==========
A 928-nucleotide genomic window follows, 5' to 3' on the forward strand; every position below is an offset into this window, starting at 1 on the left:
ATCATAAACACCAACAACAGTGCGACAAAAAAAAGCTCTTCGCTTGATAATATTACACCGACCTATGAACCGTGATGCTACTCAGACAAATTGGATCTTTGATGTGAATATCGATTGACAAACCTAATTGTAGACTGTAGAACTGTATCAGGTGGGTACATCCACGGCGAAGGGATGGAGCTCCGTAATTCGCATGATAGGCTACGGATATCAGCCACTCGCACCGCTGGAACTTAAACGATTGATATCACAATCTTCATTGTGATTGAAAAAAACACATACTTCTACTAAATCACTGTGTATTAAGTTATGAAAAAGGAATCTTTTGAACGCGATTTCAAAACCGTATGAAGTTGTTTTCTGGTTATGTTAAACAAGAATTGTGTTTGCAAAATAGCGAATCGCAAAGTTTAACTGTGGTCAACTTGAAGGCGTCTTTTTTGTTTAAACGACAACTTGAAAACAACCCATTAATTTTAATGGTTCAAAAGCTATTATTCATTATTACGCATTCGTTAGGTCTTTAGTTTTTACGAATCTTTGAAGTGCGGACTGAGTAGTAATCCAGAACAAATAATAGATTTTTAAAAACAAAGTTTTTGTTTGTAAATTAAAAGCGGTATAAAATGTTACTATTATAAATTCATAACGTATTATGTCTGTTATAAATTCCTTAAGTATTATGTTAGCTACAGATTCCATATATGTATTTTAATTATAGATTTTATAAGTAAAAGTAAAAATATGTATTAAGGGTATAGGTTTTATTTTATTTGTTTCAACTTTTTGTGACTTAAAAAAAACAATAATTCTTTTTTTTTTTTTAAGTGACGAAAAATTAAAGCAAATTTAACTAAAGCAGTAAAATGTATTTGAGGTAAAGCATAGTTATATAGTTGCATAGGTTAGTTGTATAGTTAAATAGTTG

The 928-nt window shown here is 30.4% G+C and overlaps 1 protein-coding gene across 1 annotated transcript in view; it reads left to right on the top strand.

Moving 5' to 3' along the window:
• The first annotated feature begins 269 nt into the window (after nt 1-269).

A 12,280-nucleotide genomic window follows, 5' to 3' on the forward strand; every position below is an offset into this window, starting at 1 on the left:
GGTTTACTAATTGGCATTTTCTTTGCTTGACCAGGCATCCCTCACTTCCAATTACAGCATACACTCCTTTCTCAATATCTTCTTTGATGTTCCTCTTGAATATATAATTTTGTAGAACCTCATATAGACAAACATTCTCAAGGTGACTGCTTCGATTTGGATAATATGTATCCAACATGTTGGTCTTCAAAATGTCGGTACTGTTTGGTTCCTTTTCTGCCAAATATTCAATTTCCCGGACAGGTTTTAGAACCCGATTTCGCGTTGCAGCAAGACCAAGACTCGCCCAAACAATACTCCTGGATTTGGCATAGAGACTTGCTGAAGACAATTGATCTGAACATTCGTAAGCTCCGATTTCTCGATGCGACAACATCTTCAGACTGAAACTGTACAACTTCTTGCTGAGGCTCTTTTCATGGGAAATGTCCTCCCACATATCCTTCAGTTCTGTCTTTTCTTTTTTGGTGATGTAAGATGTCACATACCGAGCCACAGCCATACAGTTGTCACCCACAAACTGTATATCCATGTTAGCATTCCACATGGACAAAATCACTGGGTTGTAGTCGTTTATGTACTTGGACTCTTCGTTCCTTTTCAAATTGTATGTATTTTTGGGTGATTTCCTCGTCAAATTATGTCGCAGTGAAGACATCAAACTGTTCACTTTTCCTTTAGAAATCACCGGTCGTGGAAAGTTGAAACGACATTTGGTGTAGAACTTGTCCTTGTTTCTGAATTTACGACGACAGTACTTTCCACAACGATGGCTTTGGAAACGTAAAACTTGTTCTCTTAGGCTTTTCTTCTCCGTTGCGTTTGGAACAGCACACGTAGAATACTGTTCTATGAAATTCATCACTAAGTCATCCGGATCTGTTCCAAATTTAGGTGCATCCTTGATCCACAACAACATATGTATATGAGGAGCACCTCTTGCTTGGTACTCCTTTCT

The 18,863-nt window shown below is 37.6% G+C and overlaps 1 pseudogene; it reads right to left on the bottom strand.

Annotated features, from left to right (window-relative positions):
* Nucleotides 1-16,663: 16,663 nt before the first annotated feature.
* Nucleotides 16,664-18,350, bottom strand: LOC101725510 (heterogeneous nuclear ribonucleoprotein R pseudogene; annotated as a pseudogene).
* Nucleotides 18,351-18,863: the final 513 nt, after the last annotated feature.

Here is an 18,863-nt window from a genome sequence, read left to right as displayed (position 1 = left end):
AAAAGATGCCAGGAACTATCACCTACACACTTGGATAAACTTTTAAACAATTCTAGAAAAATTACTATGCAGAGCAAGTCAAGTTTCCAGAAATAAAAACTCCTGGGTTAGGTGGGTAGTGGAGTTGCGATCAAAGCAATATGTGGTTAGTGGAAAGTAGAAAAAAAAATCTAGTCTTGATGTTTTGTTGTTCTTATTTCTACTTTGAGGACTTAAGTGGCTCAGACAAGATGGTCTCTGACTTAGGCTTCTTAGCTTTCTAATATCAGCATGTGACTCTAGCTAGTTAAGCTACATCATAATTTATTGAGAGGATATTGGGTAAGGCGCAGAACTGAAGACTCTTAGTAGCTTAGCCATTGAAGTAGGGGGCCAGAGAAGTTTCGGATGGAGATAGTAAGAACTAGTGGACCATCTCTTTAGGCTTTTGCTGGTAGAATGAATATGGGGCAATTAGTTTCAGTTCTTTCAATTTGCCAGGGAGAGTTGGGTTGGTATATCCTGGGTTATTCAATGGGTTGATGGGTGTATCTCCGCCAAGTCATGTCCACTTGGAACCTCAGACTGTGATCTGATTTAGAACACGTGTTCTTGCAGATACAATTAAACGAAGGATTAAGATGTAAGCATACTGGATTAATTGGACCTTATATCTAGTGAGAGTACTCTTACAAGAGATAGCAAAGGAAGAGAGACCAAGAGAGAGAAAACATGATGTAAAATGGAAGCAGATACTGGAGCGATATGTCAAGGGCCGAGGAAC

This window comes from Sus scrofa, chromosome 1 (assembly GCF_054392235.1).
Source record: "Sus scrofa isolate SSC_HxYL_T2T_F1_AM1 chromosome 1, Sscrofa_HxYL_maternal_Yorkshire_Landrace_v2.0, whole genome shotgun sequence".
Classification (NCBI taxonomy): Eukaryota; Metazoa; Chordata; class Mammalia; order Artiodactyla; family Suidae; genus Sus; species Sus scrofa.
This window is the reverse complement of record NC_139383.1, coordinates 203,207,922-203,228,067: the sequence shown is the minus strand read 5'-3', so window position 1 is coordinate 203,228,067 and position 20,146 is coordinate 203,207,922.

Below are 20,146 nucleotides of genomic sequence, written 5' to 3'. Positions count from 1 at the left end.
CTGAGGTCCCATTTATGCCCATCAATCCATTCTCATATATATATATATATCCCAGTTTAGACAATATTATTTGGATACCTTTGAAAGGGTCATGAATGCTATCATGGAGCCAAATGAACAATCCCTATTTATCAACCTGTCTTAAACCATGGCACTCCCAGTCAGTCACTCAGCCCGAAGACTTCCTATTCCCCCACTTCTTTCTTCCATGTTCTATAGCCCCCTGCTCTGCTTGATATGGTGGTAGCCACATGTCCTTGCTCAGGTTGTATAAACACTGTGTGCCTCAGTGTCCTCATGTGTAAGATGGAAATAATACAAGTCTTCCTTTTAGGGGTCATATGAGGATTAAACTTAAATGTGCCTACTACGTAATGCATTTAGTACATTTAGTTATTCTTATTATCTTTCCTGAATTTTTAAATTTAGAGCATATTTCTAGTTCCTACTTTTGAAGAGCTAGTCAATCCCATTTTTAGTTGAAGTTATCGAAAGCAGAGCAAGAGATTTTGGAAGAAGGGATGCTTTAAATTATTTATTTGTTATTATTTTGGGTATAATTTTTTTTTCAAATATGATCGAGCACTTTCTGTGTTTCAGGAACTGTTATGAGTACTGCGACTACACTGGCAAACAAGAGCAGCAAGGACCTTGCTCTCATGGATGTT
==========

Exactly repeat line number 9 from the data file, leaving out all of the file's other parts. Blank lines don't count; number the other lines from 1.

Annotated features, from left to right (window-relative positions):